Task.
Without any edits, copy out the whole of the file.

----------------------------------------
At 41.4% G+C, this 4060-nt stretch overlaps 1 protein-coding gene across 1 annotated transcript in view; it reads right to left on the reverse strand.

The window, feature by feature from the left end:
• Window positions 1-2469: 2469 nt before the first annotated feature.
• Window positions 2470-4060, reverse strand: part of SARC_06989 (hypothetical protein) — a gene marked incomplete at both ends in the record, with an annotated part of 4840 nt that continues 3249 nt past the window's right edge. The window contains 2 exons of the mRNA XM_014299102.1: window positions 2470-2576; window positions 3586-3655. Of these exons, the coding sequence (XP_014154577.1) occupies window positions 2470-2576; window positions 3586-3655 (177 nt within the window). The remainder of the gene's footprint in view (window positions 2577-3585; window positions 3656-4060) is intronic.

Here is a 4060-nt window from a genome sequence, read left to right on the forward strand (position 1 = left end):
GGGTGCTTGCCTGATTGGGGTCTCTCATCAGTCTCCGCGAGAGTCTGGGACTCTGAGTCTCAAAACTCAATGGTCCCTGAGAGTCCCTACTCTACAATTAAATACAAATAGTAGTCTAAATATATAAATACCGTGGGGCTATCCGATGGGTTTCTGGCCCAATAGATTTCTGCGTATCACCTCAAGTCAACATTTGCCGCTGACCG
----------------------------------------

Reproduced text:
At 41.4% G+C, this 4060-nt stretch overlaps 1 protein-coding gene across 1 annotated transcript in view; it reads right to left on the reverse strand.

The window, feature by feature from the left end:
• Window positions 1-2469: 2469 nt before the first annotated feature.
• Window positions 2470-4060, reverse strand: part of SARC_06989 (hypothetical protein) — a gene marked incomplete at both ends in the record, with an annotated part of 4840 nt that continues 3249 nt past the window's right edge. The window contains 2 exons of the mRNA XM_014299102.1: window positions 2470-2576; window positions 3586-3655. Of these exons, the coding sequence (XP_014154577.1) occupies window positions 2470-2576; window positions 3586-3655 (177 nt within the window). The remainder of the gene's footprint in view (window positions 2577-3585; window positions 3656-4060) is intronic.

Here is a 4060-nt window from a genome sequence, read left to right on the forward strand (position 1 = left end):
GGGTGCTTGCCTGATTGGGGTCTCTCATCAGTCTCCGCGAGAGTCTGGGACTCTGAGTCTCAAAACTCAATGGTCCCTGAGAGTCCCTACTCTACAATTAAATACAAATAGTAGTCTAAATATATAAATACCGTGGGGCTATCCGATGGGTTTCTGGCCCAATAGATTTCTGCGTATCACCTCAAGTCAACATTTGCCGCTGACCG